Unemployed Grads Irrespective Of Race Find That A Degree Isn't What It Used To Be

September 3, 2010
Written by Manny Otiko in
Eyes On The Enterprise
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Graduates tossing their caps in the air to commemorate their final day in college.

For decades, American families heard that a college degree is the ticket to a middle-class lifestyle. However, today’s college graduates are facing the worst job market since World War II. Many graduates are coming out of school loaded with debt, and finding they cannot make enough money to pay back their loans.

Gig Harbor, Washington resident, Deborah W. Halasz, a graduate student struggling with the poor job market, says a bachelor’s degree is simply not, what is used to be. “Most definitely, having a college degree has lost its value,” she says. “I hold a master's degree and am currently pursuing my PhD. Yet, despite your previous experience and education, you still have to know somebody within the company who can vouch for you? I have been unemployed for over a year; so apparently, I don't know anyone in the businesses where I am applying!”

Craig Brandon, a former journalist and college professor, says attending college does not guarantee future professional success. Brandon, author of the book, “The Five Year Party,” warns about party schools that treat students more like hotel residents than pupils. “Party schools operate more like adolescent resorts than higher education institutions,” Brandon says. “Students are pampered with five-star residences and gourmet food courts, but education is strictly optional. Students get away with doing as little work as possible while still earning As and Bs. Half of the freshmen class drops out before graduation.”

Brandon argues that schools are failing at their basic function – to educate young people. “There is no question that college had been seriously dumbed down over the past decade. With 70 percent of high school graduates going to college, colleges are a mixture of the best and brightest along with the mediocre and below average,” he adds. “National surveys have found that college seniors are not able to compare opposing newspaper editorials or figure out if they have enough gas to get to the next filling station.”

Brandon also says that college can prove to be a huge financial set back for young people starting their careers. “The median figures are $23,000 in student loans and $3,000 in credit card loans. This takes them decades to repay and since most of these graduates are not getting the highly paid jobs those colleges promised, many alumni are making these payments out of their tips from jobs as waiters and taxi drivers. About 50 percent move back in with their parents, and 20 percent default on their loans, driving the costs up to over $100,000 and federal laws don't allow these loans to be forgiven, even if they declare bankruptcy.”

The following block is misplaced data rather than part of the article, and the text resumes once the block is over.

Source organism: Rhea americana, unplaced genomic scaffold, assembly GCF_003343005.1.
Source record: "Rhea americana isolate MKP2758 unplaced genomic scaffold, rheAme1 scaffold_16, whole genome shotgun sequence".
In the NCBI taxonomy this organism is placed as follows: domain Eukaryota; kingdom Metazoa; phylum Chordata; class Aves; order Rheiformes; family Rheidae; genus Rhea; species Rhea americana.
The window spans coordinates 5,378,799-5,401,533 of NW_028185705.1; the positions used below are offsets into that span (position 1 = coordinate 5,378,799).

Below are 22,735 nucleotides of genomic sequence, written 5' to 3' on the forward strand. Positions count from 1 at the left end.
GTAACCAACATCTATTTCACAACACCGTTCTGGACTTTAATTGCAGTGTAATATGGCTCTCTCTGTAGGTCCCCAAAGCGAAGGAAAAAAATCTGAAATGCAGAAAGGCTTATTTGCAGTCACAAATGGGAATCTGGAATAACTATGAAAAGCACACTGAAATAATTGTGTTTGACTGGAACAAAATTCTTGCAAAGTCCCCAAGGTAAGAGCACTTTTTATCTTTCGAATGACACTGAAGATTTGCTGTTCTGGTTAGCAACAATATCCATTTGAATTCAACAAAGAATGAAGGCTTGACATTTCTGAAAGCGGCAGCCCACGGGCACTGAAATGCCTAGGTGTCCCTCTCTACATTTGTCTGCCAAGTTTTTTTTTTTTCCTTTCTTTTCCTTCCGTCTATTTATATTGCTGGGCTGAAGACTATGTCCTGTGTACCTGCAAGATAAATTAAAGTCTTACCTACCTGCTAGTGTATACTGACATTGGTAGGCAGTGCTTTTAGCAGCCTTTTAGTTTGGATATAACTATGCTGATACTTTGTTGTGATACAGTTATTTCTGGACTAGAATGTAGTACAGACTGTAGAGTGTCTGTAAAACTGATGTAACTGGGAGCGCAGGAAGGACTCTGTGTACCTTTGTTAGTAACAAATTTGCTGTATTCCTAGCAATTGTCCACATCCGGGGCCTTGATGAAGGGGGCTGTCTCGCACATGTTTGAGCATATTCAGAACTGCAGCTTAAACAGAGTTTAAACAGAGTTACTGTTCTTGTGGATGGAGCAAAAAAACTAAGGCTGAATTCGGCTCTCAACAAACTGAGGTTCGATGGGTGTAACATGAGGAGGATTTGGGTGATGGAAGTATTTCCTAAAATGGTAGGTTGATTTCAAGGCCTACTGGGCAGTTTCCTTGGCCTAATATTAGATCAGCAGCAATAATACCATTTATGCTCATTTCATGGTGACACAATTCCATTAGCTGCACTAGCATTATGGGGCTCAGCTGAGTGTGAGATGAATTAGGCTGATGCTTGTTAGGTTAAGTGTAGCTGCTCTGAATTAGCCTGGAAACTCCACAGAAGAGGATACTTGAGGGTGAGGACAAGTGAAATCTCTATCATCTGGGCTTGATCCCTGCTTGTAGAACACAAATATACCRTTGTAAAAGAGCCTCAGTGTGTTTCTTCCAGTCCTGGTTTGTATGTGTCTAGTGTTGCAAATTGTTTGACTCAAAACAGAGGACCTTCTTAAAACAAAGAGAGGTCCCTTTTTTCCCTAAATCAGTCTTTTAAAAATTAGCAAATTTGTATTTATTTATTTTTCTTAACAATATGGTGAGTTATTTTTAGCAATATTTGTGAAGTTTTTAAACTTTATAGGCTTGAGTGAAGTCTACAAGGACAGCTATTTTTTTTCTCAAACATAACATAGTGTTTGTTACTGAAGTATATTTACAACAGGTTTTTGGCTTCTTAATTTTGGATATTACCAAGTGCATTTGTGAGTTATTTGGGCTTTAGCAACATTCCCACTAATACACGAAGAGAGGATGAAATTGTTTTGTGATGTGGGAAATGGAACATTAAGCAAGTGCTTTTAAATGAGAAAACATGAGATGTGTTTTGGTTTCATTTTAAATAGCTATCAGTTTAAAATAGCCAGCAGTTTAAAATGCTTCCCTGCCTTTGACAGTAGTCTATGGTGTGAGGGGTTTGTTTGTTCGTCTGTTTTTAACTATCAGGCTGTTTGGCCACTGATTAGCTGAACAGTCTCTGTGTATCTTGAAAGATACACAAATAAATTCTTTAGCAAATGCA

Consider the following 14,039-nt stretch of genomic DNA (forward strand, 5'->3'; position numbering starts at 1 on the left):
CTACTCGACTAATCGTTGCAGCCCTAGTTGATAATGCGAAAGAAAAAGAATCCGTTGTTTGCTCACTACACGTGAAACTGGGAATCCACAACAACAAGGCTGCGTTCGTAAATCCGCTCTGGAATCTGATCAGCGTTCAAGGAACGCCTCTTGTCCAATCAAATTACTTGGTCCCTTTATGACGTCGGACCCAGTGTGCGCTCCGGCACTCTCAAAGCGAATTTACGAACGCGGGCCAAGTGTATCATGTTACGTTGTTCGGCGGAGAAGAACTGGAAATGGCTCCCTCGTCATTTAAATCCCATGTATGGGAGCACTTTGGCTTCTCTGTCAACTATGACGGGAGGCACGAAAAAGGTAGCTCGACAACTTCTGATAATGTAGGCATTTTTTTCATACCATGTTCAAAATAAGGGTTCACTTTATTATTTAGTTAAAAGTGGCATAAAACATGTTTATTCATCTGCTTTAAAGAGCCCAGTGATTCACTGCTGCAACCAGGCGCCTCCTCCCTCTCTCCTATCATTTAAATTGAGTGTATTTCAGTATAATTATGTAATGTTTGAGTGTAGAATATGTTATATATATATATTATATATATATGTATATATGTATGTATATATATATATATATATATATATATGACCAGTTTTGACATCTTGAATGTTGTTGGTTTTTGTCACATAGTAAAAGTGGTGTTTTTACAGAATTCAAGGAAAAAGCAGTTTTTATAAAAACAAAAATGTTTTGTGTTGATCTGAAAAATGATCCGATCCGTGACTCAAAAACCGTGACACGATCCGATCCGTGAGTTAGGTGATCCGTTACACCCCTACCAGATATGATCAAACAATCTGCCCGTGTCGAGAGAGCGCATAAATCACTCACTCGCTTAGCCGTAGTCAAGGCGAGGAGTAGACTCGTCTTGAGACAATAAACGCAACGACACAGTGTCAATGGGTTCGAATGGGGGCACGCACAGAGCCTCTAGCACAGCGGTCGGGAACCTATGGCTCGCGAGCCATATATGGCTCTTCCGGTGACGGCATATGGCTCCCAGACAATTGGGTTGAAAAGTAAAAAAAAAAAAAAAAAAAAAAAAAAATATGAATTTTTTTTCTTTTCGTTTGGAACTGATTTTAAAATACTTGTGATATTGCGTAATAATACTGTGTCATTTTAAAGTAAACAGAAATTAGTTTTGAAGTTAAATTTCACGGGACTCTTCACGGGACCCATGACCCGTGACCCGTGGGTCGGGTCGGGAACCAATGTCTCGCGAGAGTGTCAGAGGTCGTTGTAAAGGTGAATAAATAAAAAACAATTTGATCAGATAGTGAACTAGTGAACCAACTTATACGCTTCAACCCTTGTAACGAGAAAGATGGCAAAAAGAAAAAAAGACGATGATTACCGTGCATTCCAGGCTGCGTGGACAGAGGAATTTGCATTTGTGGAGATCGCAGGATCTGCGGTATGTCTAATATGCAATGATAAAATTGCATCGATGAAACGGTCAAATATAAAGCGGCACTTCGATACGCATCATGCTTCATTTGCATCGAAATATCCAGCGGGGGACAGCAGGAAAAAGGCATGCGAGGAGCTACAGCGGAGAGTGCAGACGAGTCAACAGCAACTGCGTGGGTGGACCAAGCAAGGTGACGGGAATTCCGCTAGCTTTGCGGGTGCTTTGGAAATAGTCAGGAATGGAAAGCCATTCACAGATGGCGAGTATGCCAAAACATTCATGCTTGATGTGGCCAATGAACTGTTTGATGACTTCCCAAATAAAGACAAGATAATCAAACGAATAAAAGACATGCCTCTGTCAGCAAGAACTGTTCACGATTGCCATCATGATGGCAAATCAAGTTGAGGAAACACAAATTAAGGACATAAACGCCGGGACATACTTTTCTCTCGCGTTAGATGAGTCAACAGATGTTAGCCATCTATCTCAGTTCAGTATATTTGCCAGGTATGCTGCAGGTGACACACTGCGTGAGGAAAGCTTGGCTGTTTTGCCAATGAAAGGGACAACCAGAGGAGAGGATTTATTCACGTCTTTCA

Cyrus Webb, a PR firm owner and radio show/television host from Mississippi, says that he has achieved professional success without a college education.

newspaper with the word “I know firsthand what can be achieved with hard work without a college degree. At the age of 34, I have spent 10 years in hospitality, six of them in management positions (all the way up to general manager) without a college education,” Webb says. “I started my firm with just great networking and a genuine interest in helping people. It's interesting, but not one client I have represented over the past three years has ever asked for my education background.”

Webb believes passion and drive are the keys to professional success. “In the current economic situation, we just have to be genuine in our pursuit of what we want, regardless of our education level,” Webb says.

In today’s job market, many white-collar workers are turning to career colleges to learn practical skills that can find them work. Linda Smith, founder and president of Four-D College in San Bernardino, CA, is also seeing more college graduates attending trade school because they cannot find employment. Smith says that with many talented individuals looking for work, experience can often count for more than a degree. “I interviewed a young lady who had a master’s degree in accounting and couldn’t find a job,” she adds. “Employers are looking for people with experience.” She says trade schools are proving to be popular because they train students for a specific career. According to Smith, Four-D College placed 83 percent of its graduates in jobs last year.

Sarah Cullins, co-founder of Finesse Staffing in Rancho Cucamonga, CA, says a college degree is still important, but experience is what often gets people a job. She says sometimes having a college degree can actually work against you, especially when you are applying for an entry-level job. “The employers think that degree holders won’t stay in these positions.” Cullins has advised degree holders to omit their college references when applying for low-level positions.

Cullins adds that degrees from Ivy League universities, and reputable universities, can still give candidates an edge, and that if an employer were given a choice, he would always choose the graduate from the reputable school.

Cullins explains that a college education is still important, but young people need to pick their major wisely. “I would advise young people to go to the best school they can, but try to get many of the general education courses at a community college, which is cheaper. And I also advise young people to make sure the degree matches their future career choice.”

Eyes On The Enterprise